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Tom Kool

Tom Kool

Tom majored in International Business at Amsterdam’s Higher School of Economics, he is Oilprice.com's Head of Operations

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Oil Prices Stabilize On Rumors Of An OPEC+ Extension

Oil traded flat on Thursday morning following yesterday’s correction driven by Saudi Arabia and other OPEC members signaling that they are considering extending the huge output cuts until the end of 2020.

Prices fell late on Wednesday afternoon after the API reported an unexpectedly large crude build. The institute reported an 8.7 million barrel build though analysts expected a 1.9 million barrel draw.

The large build in crude stocks is the first build in inventories in 3 weeks and led to a drop in oil prices on Thursday morning. Traders are now waiting to see if the build in inventories is confirmed by the EIA.

Harry Tchilinguirian, head of commodity research at BNP Paribas told Reuters that “All in all oil is pretty much flat after the price correction yesterday. The market opened lower after the shock API numbers, but it is now treading water until EIA statistics are released,”.

While oil fundamentals have clearly improved since the beginning of March, traders shouldn’t become too optimistic. Demand is improving in China, Europe, and the U.S., but a full recovery is not likely to materialize in 2020.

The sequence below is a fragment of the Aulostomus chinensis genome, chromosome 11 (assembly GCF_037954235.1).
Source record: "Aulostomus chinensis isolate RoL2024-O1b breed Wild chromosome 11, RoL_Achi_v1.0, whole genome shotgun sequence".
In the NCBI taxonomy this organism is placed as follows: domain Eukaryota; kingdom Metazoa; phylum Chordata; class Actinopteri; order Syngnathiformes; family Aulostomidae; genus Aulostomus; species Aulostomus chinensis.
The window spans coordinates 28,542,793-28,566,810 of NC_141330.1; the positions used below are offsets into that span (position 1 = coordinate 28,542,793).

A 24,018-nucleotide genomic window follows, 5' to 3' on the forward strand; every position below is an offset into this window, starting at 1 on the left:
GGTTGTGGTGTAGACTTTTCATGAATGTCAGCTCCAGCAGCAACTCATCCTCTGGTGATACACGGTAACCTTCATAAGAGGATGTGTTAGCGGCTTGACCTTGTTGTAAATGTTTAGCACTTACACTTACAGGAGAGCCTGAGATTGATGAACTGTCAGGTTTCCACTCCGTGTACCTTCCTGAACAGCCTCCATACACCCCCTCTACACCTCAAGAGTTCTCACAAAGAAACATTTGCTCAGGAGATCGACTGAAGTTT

Investment bank Morgan Stanley expects Brent crude prices to rise to $40 per barrel during the last quarter of the year, citing improving demand as the main driver for higher oil prices. In a note to its clients, the bank states that it expects a strong rebound in demand, and even sees a supply deficit on the horizon if current OPEC+ output cuts are kept in place.

“We expect demand to rebound to about 97 million barrels per day (bpd) by Q4 as economies come out of lockdown - a significant improvement although still down about 4 million bpd year-on-year,” the release stated.

While Saudi Arabia and some of its OPEC peers may be interested in extending oil output cuts, Russia’s participation in a deal extension is far from certain. Several Russian oil industry chief executives including Rosneft’s Igor Sechin and Lukoil’s Vagit Alekperov have, in the past, spoken out against Russian participation in OPEC+ output cuts, and might do so again.

On an international level, Saudi Arabian Crown Prince Mohammed bin Salman and Russian President Vladimir Putin agreed during a phone call on Wednesday that the two nations will coordinate closely on further output arrangements. 

Traders will once again be looking to OPEC and its partners to stabilize the oil market during this tough year for the industry.

By Tom Kool of Oilprice.com

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